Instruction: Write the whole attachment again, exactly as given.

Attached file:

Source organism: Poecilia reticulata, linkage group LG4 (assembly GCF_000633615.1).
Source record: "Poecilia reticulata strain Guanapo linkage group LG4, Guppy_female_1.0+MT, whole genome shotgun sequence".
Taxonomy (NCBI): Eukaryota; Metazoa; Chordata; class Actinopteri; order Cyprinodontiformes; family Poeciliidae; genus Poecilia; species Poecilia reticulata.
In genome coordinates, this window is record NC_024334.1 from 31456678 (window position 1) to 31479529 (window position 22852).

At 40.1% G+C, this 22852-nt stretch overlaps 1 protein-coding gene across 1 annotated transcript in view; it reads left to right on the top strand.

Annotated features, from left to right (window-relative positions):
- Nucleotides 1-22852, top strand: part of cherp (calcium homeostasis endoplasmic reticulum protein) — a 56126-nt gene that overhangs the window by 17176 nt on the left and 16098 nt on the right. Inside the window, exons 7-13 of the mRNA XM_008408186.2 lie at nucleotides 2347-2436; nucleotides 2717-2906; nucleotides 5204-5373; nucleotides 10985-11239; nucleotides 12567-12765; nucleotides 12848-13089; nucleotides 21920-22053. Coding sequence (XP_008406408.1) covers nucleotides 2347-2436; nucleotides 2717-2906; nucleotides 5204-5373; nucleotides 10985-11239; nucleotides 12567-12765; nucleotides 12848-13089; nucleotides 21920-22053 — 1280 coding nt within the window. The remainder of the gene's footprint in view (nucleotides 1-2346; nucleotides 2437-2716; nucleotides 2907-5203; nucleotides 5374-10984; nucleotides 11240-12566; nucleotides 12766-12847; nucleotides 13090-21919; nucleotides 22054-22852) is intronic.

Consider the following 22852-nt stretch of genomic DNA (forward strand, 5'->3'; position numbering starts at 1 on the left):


Source organism: Poecilia reticulata, linkage group LG4 (assembly GCF_000633615.1).
Source record: "Poecilia reticulata strain Guanapo linkage group LG4, Guppy_female_1.0+MT, whole genome shotgun sequence".
Taxonomy (NCBI): Eukaryota; Metazoa; Chordata; class Actinopteri; order Cyprinodontiformes; family Poeciliidae; genus Poecilia; species Poecilia reticulata.
In genome coordinates, this window is record NC_024334.1 from 31456678 (window position 1) to 31479529 (window position 22852).

At 40.1% G+C, this 22852-nt stretch overlaps 1 protein-coding gene across 1 annotated transcript in view; it reads left to right on the top strand.

Annotated features, from left to right (window-relative positions):
- Nucleotides 1-22852, top strand: part of cherp (calcium homeostasis endoplasmic reticulum protein) — a 56126-nt gene that overhangs the window by 17176 nt on the left and 16098 nt on the right. Inside the window, exons 7-13 of the mRNA XM_008408186.2 lie at nucleotides 2347-2436; nucleotides 2717-2906; nucleotides 5204-5373; nucleotides 10985-11239; nucleotides 12567-12765; nucleotides 12848-13089; nucleotides 21920-22053. Coding sequence (XP_008406408.1) covers nucleotides 2347-2436; nucleotides 2717-2906; nucleotides 5204-5373; nucleotides 10985-11239; nucleotides 12567-12765; nucleotides 12848-13089; nucleotides 21920-22053 — 1280 coding nt within the window. The remainder of the gene's footprint in view (nucleotides 1-2346; nucleotides 2437-2716; nucleotides 2907-5203; nucleotides 5374-10984; nucleotides 11240-12566; nucleotides 12766-12847; nucleotides 13090-21919; nucleotides 22054-22852) is intronic.

Consider the following 22852-nt stretch of genomic DNA (forward strand, 5'->3'; position numbering starts at 1 on the left):